Food can be an engaging topic and also has a high level of authenticity and we want students to think about the food they eat. Specifically, the environmental impacts from the geography subject discipline point of view. The topic links to other geographical factors such as global warming and population pressures as well as retrieving trans-disciplinary knowledge. For this project, I have begun to think more about the ‘human centred design’ process. John Bosselman introduced me to the ‘double diamond design process’ and has got me thinking about curriculum design. Here is a simple diagram of the process;
The future food project deliverables can be seen below. I have resdesigned the food project to build in aspects of human centred design. Students will be designing their own concept for a sustainable restaurant. Their products, including a press release and menu designs alongside a sustainable food shop will be presented at an event for the local community. The design process could support this project, for example as part of the ‘discover’ stage students will be conducting research about sustainable foods and also conducting primary research of what people want and need in the local community. The project won’t go much further than ideation. However, my ambition would be to design a project that follows the process thoroughly and students working with other adults to desing a well researched prototype.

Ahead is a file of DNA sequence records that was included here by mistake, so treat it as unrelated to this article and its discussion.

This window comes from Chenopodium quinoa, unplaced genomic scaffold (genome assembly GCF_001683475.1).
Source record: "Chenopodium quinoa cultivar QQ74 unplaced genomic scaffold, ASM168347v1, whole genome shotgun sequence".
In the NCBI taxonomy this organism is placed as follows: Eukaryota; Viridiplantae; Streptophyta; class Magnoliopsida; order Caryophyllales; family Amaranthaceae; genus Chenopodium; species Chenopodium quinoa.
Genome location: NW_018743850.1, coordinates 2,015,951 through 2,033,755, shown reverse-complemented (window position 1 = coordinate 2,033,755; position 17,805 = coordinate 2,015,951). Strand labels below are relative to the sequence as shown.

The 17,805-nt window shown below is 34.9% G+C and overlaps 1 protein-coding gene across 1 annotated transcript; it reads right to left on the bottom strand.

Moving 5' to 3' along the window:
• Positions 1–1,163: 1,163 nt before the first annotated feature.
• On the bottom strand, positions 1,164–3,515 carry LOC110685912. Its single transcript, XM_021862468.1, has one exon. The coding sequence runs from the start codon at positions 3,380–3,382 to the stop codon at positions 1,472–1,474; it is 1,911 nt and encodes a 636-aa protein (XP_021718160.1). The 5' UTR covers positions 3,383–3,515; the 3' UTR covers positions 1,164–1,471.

Masterclasses are also delivered on different issues relating to food building on a knowledge harvest of what students already know.
The week by week process is as follows hopefully demonstrating a range of appropriate pedagogies;
Week 1 – Launch and knowledge harvest – what do students already know about food issues. Food staples SOLO taxonomy lesson linking to climate change and food miles.
Week 2 – Meat issues such as factory farming, debating if we should be vegetarians. Press release drafting and redrafting.
Week 3 – Seafood issues such as bycatching and designing infographics. Press release drafting and redrafting.
Week 4 – Future foods research e.g. insect eating (bushtucker challenge) and urban farming. Press release drafting and redrafting.
Week 5 – Ideation – brainstorming foods for the restaurant menu. Linking to what learned. Creating info cards for restaurant guests. Using forms of ethnography such as questionnaire for local stakeholders.
Week 6/7 – Presenting, critquing and redrafting of ideas ready for exhibition. Exhibition would include forms of validation through presenting to local restaurantuers and residents for example through professional pitches.
The lessons are further supported by ‘flipped’ home learning, consequently coming to lessons prepared with knowledge from a video for example.